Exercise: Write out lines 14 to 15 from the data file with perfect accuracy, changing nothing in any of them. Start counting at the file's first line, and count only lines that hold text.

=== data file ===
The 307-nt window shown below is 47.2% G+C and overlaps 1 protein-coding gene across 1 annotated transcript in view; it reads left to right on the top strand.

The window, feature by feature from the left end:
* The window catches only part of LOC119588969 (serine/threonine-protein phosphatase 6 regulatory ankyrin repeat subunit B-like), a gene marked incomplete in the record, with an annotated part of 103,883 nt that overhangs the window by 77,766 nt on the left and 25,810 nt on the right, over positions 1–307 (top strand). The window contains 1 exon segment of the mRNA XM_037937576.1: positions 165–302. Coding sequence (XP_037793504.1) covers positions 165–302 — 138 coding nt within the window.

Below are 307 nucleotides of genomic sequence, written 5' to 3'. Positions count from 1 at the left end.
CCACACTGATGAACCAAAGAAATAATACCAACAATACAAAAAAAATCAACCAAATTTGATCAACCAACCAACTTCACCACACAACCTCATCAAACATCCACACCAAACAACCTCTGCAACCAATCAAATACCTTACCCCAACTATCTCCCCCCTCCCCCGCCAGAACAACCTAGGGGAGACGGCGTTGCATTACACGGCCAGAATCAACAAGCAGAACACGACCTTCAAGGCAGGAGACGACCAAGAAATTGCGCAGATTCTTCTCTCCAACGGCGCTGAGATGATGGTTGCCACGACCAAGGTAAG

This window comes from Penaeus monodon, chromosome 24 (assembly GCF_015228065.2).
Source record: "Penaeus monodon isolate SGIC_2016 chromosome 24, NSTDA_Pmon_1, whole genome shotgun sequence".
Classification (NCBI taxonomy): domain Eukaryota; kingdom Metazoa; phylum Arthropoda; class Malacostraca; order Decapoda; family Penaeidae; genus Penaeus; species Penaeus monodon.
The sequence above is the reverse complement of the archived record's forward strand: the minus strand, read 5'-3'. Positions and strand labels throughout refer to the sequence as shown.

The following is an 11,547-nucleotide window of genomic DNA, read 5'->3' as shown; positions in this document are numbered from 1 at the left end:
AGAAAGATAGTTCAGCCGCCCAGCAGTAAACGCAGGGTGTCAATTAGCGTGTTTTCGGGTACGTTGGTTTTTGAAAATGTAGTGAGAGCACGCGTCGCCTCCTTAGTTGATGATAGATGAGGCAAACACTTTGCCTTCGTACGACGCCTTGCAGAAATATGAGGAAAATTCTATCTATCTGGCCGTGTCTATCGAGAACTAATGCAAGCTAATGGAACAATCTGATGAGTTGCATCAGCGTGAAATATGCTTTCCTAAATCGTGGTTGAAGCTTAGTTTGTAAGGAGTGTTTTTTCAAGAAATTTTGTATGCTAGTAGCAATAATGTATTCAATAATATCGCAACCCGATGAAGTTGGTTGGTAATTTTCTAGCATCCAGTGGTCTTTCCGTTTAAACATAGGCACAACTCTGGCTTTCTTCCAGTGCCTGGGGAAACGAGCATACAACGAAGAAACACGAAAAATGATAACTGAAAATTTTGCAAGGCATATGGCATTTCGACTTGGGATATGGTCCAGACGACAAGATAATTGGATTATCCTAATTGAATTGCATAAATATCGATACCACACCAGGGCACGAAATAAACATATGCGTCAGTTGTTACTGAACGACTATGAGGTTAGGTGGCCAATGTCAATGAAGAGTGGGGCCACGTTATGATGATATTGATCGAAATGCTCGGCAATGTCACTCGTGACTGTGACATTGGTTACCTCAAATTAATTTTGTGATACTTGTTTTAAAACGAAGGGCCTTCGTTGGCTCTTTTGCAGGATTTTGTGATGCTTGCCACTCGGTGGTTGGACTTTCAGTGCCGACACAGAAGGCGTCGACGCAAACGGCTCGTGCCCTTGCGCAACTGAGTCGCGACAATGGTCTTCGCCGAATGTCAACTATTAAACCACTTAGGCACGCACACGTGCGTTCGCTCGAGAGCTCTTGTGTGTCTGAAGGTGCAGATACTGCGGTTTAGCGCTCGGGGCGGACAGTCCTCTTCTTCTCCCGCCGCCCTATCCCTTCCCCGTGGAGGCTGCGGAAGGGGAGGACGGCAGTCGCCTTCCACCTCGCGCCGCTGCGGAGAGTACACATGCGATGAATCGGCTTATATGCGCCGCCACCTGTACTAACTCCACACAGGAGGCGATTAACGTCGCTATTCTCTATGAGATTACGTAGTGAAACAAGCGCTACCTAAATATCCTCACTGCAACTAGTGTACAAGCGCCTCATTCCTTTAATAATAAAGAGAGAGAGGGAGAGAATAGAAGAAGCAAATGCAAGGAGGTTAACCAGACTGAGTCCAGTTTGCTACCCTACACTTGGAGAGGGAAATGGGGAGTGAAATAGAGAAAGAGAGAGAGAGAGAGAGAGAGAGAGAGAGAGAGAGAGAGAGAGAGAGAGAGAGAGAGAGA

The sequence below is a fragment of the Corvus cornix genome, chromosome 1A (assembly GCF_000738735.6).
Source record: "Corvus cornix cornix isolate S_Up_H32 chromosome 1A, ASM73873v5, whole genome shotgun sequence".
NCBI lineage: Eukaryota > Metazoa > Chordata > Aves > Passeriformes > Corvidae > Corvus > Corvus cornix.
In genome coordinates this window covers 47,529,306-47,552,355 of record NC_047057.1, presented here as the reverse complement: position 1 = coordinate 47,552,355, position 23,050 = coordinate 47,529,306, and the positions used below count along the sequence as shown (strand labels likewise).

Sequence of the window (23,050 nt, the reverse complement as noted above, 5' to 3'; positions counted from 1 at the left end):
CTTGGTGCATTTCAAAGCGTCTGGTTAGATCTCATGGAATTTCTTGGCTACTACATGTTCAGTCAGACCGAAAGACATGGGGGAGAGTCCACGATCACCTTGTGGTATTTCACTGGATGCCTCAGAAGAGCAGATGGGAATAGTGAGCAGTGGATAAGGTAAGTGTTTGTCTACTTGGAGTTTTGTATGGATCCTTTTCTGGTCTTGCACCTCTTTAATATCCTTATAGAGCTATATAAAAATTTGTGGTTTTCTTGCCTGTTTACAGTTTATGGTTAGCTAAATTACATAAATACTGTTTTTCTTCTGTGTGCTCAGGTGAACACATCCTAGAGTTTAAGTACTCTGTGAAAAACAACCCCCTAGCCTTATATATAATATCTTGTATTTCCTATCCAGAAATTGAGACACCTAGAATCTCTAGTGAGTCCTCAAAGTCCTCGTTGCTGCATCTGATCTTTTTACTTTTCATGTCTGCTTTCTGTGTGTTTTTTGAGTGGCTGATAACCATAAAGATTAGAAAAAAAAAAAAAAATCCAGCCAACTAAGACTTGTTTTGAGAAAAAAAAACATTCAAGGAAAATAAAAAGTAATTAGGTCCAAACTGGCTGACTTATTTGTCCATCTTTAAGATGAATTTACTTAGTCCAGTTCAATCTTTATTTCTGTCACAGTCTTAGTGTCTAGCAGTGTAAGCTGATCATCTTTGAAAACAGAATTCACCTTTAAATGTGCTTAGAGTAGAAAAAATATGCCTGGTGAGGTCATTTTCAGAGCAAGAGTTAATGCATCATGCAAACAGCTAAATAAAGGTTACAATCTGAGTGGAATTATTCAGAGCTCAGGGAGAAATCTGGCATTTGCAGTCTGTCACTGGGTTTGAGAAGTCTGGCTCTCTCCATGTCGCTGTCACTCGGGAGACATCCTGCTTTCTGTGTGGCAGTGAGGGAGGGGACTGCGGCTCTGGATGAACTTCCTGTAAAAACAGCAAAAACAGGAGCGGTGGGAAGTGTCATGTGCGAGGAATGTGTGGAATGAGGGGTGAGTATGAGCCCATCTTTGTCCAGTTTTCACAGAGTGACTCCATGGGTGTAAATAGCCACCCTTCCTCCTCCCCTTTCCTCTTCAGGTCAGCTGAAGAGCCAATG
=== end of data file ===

NCBI lineage: Eukaryota > Metazoa > Chordata > Aves > Passeriformes > Corvidae > Corvus > Corvus cornix.
In genome coordinates this window covers 47,529,306-47,552,355 of record NC_047057.1, presented here as the reverse complement: position 1 = coordinate 47,552,355, position 23,050 = coordinate 47,529,306, and the positions used below count along the sequence as shown (strand labels likewise).